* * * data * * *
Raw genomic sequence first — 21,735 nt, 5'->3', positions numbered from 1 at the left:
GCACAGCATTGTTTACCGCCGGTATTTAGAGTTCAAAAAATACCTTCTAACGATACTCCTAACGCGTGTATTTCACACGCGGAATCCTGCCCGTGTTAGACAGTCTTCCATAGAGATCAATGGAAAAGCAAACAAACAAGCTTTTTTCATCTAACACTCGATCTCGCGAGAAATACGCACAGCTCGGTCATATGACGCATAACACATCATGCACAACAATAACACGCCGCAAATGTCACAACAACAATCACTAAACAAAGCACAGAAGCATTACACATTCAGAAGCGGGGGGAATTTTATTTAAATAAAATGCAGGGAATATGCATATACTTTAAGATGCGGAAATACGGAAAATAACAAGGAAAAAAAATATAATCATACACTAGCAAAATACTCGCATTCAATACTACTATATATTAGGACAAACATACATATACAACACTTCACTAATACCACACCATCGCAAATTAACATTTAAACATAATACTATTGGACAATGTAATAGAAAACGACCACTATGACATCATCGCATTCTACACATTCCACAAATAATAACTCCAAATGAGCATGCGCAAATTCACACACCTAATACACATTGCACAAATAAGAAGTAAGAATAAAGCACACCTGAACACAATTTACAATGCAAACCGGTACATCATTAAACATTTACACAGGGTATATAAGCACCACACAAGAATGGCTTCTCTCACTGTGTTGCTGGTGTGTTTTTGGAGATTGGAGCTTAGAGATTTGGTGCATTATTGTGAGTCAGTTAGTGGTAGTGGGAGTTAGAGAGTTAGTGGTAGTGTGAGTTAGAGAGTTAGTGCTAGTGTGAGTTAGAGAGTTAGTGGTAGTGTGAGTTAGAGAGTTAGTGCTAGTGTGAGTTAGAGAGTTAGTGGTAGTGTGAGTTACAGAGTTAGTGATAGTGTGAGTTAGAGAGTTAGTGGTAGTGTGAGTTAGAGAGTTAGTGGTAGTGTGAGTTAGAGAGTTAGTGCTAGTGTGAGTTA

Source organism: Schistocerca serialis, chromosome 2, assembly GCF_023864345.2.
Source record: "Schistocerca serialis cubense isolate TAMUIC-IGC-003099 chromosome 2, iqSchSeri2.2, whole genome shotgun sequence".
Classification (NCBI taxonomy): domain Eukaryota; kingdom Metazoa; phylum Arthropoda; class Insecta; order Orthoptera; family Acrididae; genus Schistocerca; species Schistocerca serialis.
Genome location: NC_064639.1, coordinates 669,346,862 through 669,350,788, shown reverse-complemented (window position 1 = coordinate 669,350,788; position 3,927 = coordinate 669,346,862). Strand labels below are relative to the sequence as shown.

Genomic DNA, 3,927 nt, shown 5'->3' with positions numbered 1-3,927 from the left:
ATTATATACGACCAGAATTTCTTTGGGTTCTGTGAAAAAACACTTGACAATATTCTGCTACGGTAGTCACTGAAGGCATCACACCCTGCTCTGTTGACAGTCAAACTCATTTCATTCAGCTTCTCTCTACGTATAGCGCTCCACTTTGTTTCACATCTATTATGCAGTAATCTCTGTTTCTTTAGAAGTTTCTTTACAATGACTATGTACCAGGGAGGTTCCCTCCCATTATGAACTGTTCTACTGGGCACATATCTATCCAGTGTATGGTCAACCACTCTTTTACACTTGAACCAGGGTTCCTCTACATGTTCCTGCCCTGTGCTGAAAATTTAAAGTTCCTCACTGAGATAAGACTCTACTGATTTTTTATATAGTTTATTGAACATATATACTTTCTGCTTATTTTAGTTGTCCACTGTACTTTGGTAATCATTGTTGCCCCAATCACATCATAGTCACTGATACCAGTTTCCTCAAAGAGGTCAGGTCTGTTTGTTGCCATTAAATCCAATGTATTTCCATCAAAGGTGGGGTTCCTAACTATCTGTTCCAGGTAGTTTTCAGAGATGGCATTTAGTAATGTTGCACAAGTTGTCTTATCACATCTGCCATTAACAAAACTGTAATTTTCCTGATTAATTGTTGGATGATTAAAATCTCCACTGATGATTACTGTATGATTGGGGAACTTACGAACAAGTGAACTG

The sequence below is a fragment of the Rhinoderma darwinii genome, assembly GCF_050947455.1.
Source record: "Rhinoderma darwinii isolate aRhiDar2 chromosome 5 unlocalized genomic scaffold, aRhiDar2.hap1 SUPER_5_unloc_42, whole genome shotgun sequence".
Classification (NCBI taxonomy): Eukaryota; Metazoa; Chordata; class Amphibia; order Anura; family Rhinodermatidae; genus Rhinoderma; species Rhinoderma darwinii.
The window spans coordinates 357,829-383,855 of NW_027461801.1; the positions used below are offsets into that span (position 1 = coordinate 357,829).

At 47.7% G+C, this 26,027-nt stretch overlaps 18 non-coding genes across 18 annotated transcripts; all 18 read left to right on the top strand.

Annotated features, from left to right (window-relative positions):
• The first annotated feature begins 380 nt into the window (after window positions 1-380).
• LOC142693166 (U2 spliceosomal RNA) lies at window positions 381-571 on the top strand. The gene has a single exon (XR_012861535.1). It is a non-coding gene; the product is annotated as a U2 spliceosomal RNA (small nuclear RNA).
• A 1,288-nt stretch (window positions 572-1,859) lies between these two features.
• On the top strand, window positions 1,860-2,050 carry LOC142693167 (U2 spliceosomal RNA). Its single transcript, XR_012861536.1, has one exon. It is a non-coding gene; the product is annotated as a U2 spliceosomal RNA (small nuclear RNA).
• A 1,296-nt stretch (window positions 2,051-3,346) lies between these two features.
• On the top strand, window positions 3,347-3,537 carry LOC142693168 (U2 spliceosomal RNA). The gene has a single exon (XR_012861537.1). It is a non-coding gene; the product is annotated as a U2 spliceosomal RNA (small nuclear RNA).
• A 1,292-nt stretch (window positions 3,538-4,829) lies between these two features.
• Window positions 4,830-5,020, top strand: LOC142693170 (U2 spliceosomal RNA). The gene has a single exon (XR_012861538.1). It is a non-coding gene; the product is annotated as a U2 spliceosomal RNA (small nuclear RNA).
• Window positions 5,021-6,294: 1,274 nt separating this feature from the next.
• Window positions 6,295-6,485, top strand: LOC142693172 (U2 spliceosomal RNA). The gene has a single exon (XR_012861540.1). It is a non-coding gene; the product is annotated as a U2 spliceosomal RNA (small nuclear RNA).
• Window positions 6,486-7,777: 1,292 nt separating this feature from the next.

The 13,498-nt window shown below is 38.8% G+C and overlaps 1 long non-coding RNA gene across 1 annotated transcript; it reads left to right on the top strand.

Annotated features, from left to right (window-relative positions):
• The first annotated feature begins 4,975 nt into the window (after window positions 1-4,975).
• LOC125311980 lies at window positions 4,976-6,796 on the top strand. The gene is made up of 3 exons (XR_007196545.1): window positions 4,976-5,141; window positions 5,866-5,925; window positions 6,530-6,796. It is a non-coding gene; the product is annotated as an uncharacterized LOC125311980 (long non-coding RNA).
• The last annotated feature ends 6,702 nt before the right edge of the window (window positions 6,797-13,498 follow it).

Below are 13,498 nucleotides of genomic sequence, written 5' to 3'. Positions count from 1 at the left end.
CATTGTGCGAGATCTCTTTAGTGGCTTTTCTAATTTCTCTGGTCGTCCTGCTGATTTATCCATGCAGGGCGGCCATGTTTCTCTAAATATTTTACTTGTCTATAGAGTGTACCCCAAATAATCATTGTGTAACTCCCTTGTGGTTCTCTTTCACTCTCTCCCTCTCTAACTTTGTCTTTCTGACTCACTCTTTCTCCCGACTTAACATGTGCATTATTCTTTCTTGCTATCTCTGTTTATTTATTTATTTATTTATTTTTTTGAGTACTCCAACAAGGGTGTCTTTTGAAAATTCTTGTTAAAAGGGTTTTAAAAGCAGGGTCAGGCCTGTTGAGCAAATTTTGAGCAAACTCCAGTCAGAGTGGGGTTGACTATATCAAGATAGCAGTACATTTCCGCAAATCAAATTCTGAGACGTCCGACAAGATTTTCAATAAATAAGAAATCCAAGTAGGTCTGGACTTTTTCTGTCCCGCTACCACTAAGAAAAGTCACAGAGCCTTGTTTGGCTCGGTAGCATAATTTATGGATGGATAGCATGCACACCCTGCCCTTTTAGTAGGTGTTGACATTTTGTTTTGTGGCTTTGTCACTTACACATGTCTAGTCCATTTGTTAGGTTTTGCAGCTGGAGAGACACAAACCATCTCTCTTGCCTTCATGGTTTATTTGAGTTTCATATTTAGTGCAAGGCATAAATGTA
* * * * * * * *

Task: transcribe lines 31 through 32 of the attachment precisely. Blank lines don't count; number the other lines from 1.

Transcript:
Below are 13,498 nucleotides of genomic sequence, written 5' to 3'. Positions count from 1 at the left end.
CATTGTGCGAGATCTCTTTAGTGGCTTTTCTAATTTCTCTGGTCGTCCTGCTGATTTATCCATGCAGGGCGGCCATGTTTCTCTAAATATTTTACTTGTCTATAGAGTGTACCCCAAATAATCATTGTGTAACTCCCTTGTGGTTCTCTTTCACTCTCTCCCTCTCTAACTTTGTCTTTCTGACTCACTCTTTCTCCCGACTTAACATGTGCATTATTCTTTCTTGCTATCTCTGTTTATTTATTTATTTATTTATTTTTTTGAGTACTCCAACAAGGGTGTCTTTTGAAAATTCTTGTTAAAAGGGTTTTAAAAGCAGGGTCAGGCCTGTTGAGCAAATTTTGAGCAAACTCCAGTCAGAGTGGGGTTGACTATATCAAGATAGCAGTACATTTCCGCAAATCAAATTCTGAGACGTCCGACAAGATTTTCAATAAATAAGAAATCCAAGTAGGTCTGGACTTTTTCTGTCCCGCTACCACTAAGAAAAGTCACAGAGCCTTGTTTGGCTCGGTAGCATAATTTATGGATGGATAGCATGCACACCCTGCCCTTTTAGTAGGTGTTGACATTTTGTTTTGTGGCTTTGTCACTTACACATGTCTAGTCCATTTGTTAGGTTTTGCAGCTGGAGAGACACAAACCATCTCTCTTGCCTTCATGGTTTATTTGAGTTTCATATTTAGTGCAAGGCATAAATGTA